Clashes Intensify on Turkish-Syrian Border
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From VOA Learning English, this is IN THE NEWS in Special English.
A Syrian artillery attack this week killed five civilians in Turkey. It was one of the most serious cross-border incidents since the fighting in Syria began a year and a half ago.
Forces loyal to Syrian President Bashar al-Assad are accused of firing a shell that struck a house in Akcakale on Wednesday. Two women and three children died. Turkish forces shelled Syrian targets to answer the attack.
Also, Turkey's parliament passed a one-year measure approving military intervention into Syria if necessary. Under the Turkish constitution, the government needs that permission to operate outside Turkey.
Parliament easily passed the measure, but the main opposition party voted against it. And opinion surveys show that the Turkish public strongly opposes any heavy military action against Syria.
Inside Syria, the war continues with intensity. In Aleppo, the country's largest city, the few hospitals that are still open are struggling to treat victims of the conflict. VOA reporter Scott Bobb and cameraman Sebastian Meyer visited one of those hospitals.
SCOTT BOBB: "Dar al-Shifa Hospital in Aleppo. Staff treat soldiers of the rebel Free Syria Army wounded in various battles this morning. They are also treating civilians. This boy was hit by a bullet. It went through his shoulder and lodged in his chest. This family arrives in panic and in grief. A mortar shell hit their home. Two babies are among the wounded. A teenager arrives with a shattered leg. He will survive but as an amputee. The father lies on the sidewalk. He died before reaching the hospital, hit by shrapnel in the head."
The hospital was heavily damaged and is able to provide only emergency first aid. After treatment, the wounded are sent home or, if they need more attention, to Turkey -- two hours away.
The Syrian conflict sometimes spills into Turkey, as the attack on Wednesday showed. Turkey has sent more troops to the border since Syrian anti-aircraft fire shot down a Turkish warplane in June. But Cengiz Aktar, a political scientist at Istanbul's Bahcesehir University, says there is no desire for a war with Syria.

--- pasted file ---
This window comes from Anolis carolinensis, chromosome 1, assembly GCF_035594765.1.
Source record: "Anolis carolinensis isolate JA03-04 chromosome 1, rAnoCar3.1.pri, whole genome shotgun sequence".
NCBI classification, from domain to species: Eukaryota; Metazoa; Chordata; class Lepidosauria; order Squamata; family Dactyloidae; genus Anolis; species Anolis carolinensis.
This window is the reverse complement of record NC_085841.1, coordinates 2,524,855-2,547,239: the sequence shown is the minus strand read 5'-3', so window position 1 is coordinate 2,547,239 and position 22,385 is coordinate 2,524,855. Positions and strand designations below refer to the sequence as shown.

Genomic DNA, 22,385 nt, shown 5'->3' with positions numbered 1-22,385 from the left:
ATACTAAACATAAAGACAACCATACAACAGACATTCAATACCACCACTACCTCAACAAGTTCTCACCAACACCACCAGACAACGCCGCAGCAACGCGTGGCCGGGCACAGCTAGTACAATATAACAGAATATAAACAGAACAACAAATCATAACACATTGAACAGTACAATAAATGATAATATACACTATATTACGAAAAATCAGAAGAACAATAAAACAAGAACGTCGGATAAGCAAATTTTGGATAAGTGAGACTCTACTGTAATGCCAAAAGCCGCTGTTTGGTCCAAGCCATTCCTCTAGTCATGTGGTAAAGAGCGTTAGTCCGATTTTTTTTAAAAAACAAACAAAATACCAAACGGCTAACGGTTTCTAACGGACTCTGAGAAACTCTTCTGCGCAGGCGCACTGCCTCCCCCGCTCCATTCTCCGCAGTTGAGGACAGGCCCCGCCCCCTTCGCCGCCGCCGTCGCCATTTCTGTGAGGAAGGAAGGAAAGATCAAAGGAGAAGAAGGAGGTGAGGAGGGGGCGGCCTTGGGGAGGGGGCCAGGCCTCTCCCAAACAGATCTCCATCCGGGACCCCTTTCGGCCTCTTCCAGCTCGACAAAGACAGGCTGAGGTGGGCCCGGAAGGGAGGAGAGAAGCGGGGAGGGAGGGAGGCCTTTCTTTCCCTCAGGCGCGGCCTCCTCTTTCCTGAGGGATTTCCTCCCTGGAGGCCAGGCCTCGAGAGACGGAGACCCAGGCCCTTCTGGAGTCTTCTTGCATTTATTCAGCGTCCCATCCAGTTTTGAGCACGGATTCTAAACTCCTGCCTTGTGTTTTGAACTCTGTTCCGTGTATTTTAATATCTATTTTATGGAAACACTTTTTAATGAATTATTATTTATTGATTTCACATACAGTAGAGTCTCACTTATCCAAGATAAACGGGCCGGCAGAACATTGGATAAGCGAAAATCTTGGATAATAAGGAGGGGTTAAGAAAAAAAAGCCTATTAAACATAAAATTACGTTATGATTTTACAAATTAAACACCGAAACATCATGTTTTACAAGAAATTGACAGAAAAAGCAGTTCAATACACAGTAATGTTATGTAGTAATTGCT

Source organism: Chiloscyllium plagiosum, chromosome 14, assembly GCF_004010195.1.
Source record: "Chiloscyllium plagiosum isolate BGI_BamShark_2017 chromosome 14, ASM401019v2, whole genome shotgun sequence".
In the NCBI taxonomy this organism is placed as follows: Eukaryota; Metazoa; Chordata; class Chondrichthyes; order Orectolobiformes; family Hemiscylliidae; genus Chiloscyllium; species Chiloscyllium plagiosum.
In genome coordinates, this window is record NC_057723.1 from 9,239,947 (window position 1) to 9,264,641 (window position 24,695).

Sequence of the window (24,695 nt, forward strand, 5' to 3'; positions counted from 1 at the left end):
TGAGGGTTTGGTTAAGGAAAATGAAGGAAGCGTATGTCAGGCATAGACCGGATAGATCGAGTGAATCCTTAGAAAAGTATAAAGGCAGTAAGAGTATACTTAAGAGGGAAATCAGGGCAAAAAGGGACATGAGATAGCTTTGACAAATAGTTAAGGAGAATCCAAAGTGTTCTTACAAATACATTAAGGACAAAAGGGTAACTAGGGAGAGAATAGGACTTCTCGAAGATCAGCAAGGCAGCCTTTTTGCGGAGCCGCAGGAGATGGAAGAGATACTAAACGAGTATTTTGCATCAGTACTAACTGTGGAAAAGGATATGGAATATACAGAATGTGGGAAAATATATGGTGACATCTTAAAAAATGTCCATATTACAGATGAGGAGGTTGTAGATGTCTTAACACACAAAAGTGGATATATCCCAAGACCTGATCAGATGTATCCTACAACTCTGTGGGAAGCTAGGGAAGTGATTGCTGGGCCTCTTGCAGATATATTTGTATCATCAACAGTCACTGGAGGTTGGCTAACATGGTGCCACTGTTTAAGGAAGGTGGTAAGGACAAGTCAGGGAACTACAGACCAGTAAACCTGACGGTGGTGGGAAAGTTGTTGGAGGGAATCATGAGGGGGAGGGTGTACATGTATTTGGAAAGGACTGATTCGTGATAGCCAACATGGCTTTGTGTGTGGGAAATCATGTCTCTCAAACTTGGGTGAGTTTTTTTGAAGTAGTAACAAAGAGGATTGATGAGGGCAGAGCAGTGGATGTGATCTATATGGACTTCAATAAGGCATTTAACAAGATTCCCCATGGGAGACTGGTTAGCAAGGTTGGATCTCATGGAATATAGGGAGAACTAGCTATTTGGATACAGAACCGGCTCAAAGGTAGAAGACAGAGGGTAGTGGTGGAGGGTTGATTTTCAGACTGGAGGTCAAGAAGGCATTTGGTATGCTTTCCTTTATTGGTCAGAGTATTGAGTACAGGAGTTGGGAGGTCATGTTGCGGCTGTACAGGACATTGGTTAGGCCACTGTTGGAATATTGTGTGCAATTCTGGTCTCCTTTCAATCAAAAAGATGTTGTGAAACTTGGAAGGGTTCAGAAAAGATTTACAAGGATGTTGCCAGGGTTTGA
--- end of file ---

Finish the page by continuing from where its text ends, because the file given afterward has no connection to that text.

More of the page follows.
CENGIZ AKTAR: "Turkey is entering quite a difficult period economically speaking and I do not think they would like to add more expenditure to their already very strained budget."
Turkey’s forces are much larger and more modern than Syrian forces. But the Turkish military is battling Kurdish rebels. And it has other issues requiring its attention. Last month, more than three hundred army officers were found guilty of plotting against Turkey’s government.
The government has, in the past, said it would not intervene by itself in Syria. But Turkey is finding little international support for intervention from the United Nations or NATO. And political observer Sinan Ulgen says Turkey has been generally dissatisfied with international reaction to the Syrian crisis.
SINAN ULGEN: "Turkey feels that it has been left alone to deal with crisis on Syria. The international community, despite having engaged in the rhetoric of the responsibility to protect, did not live up to the bargain."
And that's IN THE NEWS in Special English. You can find transcripts, MP3s and podcasts of our programs at voasepcialenglish.com. And you can find us on Twitter and YouTube at VOA Learning English. I'm Bob Doughty.
Contributing: Scott Bobb and Dorian Jones